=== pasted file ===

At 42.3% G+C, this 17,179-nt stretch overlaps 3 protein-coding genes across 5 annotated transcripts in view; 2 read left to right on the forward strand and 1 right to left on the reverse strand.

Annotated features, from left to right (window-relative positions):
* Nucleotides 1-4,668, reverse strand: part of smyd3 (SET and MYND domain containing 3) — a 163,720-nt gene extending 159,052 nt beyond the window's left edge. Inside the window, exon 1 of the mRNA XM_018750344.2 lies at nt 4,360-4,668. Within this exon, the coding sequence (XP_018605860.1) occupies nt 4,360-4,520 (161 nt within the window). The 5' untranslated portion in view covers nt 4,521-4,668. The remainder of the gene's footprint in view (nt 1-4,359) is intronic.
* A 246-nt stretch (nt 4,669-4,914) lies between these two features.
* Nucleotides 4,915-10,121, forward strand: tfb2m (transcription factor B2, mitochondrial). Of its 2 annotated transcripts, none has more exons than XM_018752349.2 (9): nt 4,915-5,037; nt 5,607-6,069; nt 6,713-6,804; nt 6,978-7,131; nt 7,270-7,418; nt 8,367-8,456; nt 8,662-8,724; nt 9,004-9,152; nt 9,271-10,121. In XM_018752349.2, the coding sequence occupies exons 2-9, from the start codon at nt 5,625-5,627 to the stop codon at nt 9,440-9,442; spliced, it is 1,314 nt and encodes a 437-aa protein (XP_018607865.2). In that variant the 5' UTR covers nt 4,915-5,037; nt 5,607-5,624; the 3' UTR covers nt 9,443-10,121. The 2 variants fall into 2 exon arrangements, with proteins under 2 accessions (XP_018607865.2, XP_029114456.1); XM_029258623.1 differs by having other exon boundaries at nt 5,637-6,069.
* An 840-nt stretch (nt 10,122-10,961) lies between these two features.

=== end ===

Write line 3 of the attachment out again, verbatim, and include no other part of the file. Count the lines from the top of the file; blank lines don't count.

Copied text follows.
* Nucleotides 1-4,668, reverse strand: part of smyd3 (SET and MYND domain containing 3) — a 163,720-nt gene extending 159,052 nt beyond the window's left edge. Inside the window, exon 1 of the mRNA XM_018750344.2 lies at nt 4,360-4,668. Within this exon, the coding sequence (XP_018605860.1) occupies nt 4,360-4,520 (161 nt within the window). The 5' untranslated portion in view covers nt 4,521-4,668. The remainder of the gene's footprint in view (nt 1-4,359) is intronic.